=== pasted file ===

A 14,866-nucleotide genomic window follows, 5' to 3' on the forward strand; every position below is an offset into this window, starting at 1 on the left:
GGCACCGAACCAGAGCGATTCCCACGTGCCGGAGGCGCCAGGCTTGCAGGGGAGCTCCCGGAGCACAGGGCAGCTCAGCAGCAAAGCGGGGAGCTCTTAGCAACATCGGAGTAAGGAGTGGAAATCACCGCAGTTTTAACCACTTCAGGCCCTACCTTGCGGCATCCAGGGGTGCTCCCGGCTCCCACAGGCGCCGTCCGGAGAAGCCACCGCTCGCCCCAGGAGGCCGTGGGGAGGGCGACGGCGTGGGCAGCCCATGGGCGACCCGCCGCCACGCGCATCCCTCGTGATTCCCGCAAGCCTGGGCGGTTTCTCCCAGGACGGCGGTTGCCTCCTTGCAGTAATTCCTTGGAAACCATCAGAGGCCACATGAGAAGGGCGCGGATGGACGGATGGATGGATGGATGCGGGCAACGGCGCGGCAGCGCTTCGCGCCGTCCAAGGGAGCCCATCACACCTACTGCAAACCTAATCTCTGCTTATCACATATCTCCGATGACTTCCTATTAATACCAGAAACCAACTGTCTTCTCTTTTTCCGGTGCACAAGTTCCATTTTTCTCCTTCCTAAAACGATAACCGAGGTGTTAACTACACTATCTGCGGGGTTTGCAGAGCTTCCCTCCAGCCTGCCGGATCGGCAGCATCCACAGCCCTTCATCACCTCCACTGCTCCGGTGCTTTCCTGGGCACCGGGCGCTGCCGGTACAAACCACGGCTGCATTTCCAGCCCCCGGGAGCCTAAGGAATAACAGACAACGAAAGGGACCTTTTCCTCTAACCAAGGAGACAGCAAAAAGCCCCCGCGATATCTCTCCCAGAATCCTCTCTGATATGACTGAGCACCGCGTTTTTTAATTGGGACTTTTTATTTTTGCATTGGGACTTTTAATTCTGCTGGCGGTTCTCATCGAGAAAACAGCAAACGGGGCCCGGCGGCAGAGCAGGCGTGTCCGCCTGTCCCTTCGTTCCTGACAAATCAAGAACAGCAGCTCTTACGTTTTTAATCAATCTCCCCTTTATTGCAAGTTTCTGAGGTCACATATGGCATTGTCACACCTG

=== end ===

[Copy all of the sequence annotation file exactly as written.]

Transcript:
A 14,866-nucleotide genomic window follows, 5' to 3' on the forward strand; every position below is an offset into this window, starting at 1 on the left:
GGCACCGAACCAGAGCGATTCCCACGTGCCGGAGGCGCCAGGCTTGCAGGGGAGCTCCCGGAGCACAGGGCAGCTCAGCAGCAAAGCGGGGAGCTCTTAGCAACATCGGAGTAAGGAGTGGAAATCACCGCAGTTTTAACCACTTCAGGCCCTACCTTGCGGCATCCAGGGGTGCTCCCGGCTCCCACAGGCGCCGTCCGGAGAAGCCACCGCTCGCCCCAGGAGGCCGTGGGGAGGGCGACGGCGTGGGCAGCCCATGGGCGACCCGCCGCCACGCGCATCCCTCGTGATTCCCGCAAGCCTGGGCGGTTTCTCCCAGGACGGCGGTTGCCTCCTTGCAGTAATTCCTTGGAAACCATCAGAGGCCACATGAGAAGGGCGCGGATGGACGGATGGATGGATGGATGCGGGCAACGGCGCGGCAGCGCTTCGCGCCGTCCAAGGGAGCCCATCACACCTACTGCAAACCTAATCTCTGCTTATCACATATCTCCGATGACTTCCTATTAATACCAGAAACCAACTGTCTTCTCTTTTTCCGGTGCACAAGTTCCATTTTTCTCCTTCCTAAAACGATAACCGAGGTGTTAACTACACTATCTGCGGGGTTTGCAGAGCTTCCCTCCAGCCTGCCGGATCGGCAGCATCCACAGCCCTTCATCACCTCCACTGCTCCGGTGCTTTCCTGGGCACCGGGCGCTGCCGGTACAAACCACGGCTGCATTTCCAGCCCCCGGGAGCCTAAGGAATAACAGACAACGAAAGGGACCTTTTCCTCTAACCAAGGAGACAGCAAAAAGCCCCCGCGATATCTCTCCCAGAATCCTCTCTGATATGACTGAGCACCGCGTTTTTTAATTGGGACTTTTTATTTTTGCATTGGGACTTTTAATTCTGCTGGCGGTTCTCATCGAGAAAACAGCAAACGGGGCCCGGCGGCAGAGCAGGCGTGTCCGCCTGTCCCTTCGTTCCTGACAAATCAAGAACAGCAGCTCTTACGTTTTTAATCAATCTCCCCTTTATTGCAAGTTTCTGAGGTCACATATGGCATTGTCACACCTG